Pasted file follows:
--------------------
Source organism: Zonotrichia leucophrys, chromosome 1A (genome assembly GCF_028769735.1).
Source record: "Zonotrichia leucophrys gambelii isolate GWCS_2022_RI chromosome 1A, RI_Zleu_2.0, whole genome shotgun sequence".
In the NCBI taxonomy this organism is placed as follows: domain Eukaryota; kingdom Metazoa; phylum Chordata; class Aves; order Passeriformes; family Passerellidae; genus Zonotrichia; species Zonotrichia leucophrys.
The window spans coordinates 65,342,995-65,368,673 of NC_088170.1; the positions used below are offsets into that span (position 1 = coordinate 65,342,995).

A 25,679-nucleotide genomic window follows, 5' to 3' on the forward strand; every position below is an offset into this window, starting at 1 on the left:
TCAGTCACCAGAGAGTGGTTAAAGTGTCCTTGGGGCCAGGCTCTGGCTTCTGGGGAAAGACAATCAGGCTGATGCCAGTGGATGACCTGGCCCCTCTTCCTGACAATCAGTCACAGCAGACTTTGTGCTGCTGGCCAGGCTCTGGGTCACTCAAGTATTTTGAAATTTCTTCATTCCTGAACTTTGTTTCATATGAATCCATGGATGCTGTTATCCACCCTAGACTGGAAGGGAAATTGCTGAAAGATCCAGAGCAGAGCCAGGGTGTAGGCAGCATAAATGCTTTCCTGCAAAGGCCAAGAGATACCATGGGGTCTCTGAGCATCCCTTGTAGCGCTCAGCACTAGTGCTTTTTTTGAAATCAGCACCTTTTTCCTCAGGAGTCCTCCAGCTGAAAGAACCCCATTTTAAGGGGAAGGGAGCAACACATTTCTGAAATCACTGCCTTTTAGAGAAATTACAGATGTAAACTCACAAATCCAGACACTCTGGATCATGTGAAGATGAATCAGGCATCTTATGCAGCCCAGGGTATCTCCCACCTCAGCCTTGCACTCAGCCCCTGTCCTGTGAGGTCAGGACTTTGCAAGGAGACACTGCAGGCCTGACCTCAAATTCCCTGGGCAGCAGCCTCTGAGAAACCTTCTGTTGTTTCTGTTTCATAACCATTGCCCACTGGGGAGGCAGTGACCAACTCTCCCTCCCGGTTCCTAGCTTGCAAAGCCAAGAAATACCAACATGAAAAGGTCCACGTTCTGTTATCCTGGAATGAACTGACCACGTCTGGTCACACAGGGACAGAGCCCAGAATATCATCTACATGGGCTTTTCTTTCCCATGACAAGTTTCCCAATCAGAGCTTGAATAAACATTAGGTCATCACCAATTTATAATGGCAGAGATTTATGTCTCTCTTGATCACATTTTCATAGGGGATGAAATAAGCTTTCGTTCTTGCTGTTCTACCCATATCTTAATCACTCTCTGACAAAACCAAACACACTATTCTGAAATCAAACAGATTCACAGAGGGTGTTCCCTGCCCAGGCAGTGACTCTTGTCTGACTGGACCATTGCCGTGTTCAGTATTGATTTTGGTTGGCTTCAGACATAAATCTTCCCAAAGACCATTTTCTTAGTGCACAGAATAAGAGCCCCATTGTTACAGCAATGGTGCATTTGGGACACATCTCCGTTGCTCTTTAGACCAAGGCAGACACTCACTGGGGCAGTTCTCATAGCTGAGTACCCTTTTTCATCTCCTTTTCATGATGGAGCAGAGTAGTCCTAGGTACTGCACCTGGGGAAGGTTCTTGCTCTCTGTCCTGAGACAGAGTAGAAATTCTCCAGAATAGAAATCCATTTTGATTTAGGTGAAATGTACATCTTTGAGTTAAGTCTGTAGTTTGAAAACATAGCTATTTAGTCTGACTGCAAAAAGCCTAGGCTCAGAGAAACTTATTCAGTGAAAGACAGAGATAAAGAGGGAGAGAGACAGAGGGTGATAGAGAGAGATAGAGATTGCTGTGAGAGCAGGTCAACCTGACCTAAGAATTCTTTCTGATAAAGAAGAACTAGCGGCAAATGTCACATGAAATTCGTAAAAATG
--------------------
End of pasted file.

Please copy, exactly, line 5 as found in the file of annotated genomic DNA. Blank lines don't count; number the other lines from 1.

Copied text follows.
A 25,679-nucleotide genomic window follows, 5' to 3' on the forward strand; every position below is an offset into this window, starting at 1 on the left: